Russian Zookeeper Accused of Stealing Animals From Ukraine’s Kherson Claims Relocation ‘Temporary’

A Russian zookeeper accused of stealing animals from a zoo in Ukraine’s Kherson amid Russian forces’ retreat from the city told The Moscow Times on Tuesday that he was “helping out the Kherson animals” by “providing them with accommodation for a while.”

Video footage that circulated on social media over the weekend showed zookeeper Oleg Zubkov accompanied by Russian soldiers as he picked up a zoo raccoon by its tail and placed the animal in a box.

In total, seven raccoons, two wolves, peacocks, a llama and a donkey were taken from Kherson Zoo.

Zubkov said he had been asked by Vladimir Saldo, the head of the Kremlin-installed Kherson regional administration, to evacuate the animals from the war zone.

“That wasn’t my idea,” Zubkov said in a phone interview.

“I agreed [to help the animals] and transported them to a temporary shelter in Taigan Park,” Zubkov told The Moscow Times, referring to his zoo in Russia-annexed Crimea.

According to Zubkov, the animals would be returned to Kherson “at the first request of the legal local authorities.”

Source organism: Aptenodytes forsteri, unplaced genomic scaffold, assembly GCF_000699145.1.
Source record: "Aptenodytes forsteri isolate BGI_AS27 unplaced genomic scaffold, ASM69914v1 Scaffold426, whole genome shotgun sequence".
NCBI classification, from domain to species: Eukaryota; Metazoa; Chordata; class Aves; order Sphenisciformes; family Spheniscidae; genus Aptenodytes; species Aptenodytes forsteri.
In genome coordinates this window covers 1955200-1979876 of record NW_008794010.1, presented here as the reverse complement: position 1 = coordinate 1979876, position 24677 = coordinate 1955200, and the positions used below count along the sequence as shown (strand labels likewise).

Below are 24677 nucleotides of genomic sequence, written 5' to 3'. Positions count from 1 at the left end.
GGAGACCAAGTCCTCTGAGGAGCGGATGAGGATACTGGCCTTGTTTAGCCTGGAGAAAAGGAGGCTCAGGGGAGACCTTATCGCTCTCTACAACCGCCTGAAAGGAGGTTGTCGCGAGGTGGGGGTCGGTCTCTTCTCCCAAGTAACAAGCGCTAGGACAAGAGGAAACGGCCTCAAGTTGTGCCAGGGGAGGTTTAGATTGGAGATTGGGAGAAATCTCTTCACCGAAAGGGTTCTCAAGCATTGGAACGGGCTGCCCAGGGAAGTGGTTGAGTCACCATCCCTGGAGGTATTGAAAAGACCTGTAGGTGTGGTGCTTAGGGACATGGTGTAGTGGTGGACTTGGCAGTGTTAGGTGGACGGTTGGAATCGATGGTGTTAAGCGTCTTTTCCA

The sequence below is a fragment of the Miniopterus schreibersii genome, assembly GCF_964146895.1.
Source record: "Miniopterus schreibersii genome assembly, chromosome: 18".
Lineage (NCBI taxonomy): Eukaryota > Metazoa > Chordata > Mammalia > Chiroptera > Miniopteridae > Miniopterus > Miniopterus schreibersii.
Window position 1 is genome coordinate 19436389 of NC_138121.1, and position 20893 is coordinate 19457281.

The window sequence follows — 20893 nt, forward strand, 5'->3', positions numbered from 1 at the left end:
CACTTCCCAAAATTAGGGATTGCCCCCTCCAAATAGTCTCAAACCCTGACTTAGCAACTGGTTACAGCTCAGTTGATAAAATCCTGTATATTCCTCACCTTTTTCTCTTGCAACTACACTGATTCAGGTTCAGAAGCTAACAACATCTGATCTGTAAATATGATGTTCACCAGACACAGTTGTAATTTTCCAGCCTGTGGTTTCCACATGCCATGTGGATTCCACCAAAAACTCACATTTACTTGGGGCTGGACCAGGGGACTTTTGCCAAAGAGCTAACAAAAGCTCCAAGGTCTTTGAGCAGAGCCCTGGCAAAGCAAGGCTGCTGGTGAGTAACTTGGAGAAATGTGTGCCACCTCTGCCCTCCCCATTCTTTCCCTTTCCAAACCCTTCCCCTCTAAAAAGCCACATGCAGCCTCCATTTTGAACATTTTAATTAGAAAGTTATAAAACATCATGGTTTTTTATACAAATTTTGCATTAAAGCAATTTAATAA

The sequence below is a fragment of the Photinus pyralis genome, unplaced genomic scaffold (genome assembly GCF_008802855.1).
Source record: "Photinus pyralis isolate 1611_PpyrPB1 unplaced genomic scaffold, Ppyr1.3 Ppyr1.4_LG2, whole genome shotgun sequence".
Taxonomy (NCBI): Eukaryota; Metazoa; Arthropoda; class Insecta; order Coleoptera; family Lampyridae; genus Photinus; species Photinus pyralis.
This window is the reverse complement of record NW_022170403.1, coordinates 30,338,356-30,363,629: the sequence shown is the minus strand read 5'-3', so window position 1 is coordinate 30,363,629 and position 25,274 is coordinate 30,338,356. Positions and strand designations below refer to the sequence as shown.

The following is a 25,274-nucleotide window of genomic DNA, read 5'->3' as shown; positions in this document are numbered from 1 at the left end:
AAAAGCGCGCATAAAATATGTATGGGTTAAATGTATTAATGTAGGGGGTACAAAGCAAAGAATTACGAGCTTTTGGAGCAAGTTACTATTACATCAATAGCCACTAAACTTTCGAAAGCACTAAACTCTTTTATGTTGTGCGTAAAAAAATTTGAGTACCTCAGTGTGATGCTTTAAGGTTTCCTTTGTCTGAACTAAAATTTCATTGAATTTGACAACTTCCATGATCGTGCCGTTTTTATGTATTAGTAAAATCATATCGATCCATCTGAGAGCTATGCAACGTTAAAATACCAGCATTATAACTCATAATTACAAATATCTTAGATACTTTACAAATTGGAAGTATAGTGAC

“If they reconstruct the zoo — since the conditions there are terrible — I will even give them more animals from my zoo,” Zubkov claimed.

In a video posted to YouTube on Tuesday, Zubkov showed the raccoons in huge cages in his park in Crimea and said that the animals had everything they needed.

“The raccoons live in excellent conditions,” Zubkov said in the video.

Ukrainian authorities expressed outrage over the incident with Anton Gerashchenko, an adviser to Ukraine’s Interior Minister, accusing Russian forces of “stealing” the animals. 

For Zubkov, the media attention and accusations of stealing are nothing new.

Earlier this year, Zubkov was convicted of negligence in Russia after one of his tigers bit a one-year-old boy’s finger off in 2021. 

In 2019, Zubkov asked the public to adopt 30 bears from his park and threatened to euthanize the animals if they did not, as he could no longer afford to care for them. 

“There’s no such thing as bad PR,” Zubkov told The Moscow Times.






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